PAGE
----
Dr. Sarah Schaffer DeRoo described in one word how she felt after getting her 7-month-old son vaccinated against Covid-19: thrilled.
Her active baby boy sat in her lap at a vaccine clinic hosted by Children’s National Hospital in Washington, DC, while receiving his first dose of Covid-19 vaccine. The shot was administered in his thigh. He cried for a few seconds but then his attention turned toward a golden retriever that was on site as a comfort dog provided by the hospital.
“I’m feeling really thrilled that we have this opportunity,” DeRoo, a pediatrician at Children’s National Hospital in Washington, DC, told CNN’s Suzanne Malveaux on Tuesday about her son’s vaccination.
DeRoo added that her family now will feel more comfortable participating in certain activities, knowing that their youngest son has started his Covid-19 vaccine series.
“It will certainly allow us to have more freedom with our personal lives and what we do,” DeRoo said. “And for the baby, we’ll feel like we have cloaked him in as much protection as we can.”
Covid-19 vaccinations for children younger than 5 are beginning Tuesday across the United States, marking a milestone in the nation’s fight against the disease.
Last week, the US Food and Drug Administration expanded the emergency use authorizations for Moderna’s vaccine to include children 6 months through 17 years and Pfizer/BioNTech’s for children 6 months through 4 years.
Then on Saturday, US Centers for Disease Control and Prevention Director Dr. Rochelle Walensky signed off on Covid-19 vaccinations for children under 5, clearing the way for vaccinations to be administered in that age group.
About 17 million kids under the age of 5 are now eligible for Covid-19 vaccines.
“This is a big day. We’ve been waiting a long time for children to have access to the vaccine. We now have every age group, 6 months and above, in the country which is now eligible to get protection from the Covid-19 vaccine. And I’ll tell you as a dad of a 4-year-old, this is a big deal for my family as well,” US Surgeon General Dr. Vivek Murthy told CNN’s Brianna Keilar on Tuesday morning.
As of the end of Tuesday, the US Department of Health and Human Services’ Office of the Assistant Secretary for Preparedness and Response (ASPR) has delivered approximately 2.7 million doses of vaccine for children under 5 nationwide.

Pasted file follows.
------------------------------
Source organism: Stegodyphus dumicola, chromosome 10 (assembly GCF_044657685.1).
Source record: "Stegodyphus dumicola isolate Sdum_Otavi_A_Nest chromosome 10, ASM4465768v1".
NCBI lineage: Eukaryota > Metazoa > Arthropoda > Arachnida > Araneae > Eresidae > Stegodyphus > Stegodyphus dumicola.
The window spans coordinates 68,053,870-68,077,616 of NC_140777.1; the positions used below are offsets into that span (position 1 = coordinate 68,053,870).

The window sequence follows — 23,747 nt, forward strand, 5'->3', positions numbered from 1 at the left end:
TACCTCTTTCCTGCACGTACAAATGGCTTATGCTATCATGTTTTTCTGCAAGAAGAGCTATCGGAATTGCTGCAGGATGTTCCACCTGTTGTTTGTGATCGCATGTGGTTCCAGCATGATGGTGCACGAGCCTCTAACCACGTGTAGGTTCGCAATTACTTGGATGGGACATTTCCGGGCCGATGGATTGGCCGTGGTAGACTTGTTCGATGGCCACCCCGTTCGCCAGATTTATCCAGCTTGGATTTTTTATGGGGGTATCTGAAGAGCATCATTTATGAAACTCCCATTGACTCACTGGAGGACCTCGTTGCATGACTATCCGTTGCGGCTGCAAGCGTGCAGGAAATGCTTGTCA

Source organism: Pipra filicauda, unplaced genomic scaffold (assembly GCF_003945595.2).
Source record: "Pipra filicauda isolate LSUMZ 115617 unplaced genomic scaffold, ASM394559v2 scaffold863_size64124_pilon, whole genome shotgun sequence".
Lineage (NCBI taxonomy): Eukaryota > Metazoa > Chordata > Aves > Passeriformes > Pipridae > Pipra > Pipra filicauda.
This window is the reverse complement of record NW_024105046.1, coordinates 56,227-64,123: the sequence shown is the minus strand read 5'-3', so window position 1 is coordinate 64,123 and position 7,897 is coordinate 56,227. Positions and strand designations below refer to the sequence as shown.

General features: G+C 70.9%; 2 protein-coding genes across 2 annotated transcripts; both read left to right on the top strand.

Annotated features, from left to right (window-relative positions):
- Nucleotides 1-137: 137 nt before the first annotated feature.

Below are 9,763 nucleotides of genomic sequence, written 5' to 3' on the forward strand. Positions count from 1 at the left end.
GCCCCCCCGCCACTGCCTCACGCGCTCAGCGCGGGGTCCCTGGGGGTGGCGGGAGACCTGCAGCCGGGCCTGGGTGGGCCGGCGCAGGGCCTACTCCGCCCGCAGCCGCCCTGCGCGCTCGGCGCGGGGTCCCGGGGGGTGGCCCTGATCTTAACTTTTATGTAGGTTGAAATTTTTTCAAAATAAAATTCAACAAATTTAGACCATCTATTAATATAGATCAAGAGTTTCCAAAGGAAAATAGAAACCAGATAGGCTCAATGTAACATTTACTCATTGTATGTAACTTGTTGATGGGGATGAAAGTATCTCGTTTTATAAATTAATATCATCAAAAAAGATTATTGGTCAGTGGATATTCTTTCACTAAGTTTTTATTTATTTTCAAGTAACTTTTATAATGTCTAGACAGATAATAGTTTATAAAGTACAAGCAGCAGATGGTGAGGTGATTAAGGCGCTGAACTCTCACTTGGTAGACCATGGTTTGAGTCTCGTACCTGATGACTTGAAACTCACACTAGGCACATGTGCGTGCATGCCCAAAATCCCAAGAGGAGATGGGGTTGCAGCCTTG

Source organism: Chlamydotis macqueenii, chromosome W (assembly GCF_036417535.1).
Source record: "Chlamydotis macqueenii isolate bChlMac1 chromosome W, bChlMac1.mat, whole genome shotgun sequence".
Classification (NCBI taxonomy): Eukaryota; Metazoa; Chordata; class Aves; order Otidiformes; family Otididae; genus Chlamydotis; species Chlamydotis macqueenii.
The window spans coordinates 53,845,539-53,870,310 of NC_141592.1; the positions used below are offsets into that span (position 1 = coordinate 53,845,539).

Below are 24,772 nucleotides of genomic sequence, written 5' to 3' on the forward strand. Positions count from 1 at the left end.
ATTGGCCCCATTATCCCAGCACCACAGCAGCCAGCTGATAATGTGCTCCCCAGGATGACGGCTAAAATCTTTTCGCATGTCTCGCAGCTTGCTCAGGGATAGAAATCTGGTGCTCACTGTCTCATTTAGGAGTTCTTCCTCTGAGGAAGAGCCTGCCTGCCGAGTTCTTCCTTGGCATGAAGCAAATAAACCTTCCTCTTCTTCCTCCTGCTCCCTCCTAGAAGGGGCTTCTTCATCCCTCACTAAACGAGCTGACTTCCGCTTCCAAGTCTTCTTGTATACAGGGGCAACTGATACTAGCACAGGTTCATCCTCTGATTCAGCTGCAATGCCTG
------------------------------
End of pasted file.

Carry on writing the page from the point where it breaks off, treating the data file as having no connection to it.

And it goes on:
“Another 1 million doses have been shipped and will soon be received by administration sites,” Tim Granholm, an HHS spokesperson, wrote in an email to CNN on Wednesday morning.
“HHS has received orders for approximately 4.2 million doses to date,” Granholm wrote. “We will continue to deliver vaccines expeditiously as we fulfill orders and take new ones. We made 10 million doses of vaccine available for ordering initially, with millions more available soon, so supply should not be a barrier to someone getting their young child vaccinated.”
Vaccines given in child-sized doses
Under the FDA’s authorization, the Moderna vaccine can be given as a two-dose primary series, with doses given four weeks apart, at 25 micrograms each dose, to infants and children 6 months through 5 years of age.
While the FDA has authorized Moderna’s vaccine for children ages 6 to 17, the CDC has not yet recommended it for that age group, so those shots can’t be administered yet. The FDA authorization would allow children ages 6 to 11 to receive doses are 50 micrograms each. For those ages 12 and older, it would be administered as 100-microgram doses.
The Pfizer/BioNTech vaccine now can be given as a three-dose primary series, at 3 micrograms each dose, for use in infants and children 6 months through 4 years. The vaccine is administered as a two-dose primary series at 10 micrograms per dose for children 5 to 11 and at 30 micrograms per dose for adolescents and adults ages 12 and older.
Completing the Pfizer/BioNTech vaccine series is a longer process, as the first two doses are administered three weeks apart, and then the third dose is given eight weeks later.
Dr. Jeannette Lee of the University of Arkansas for Medical Sciences, who serves on the FDA’s vaccine advisory committee, expressed concern about children not completing all three doses.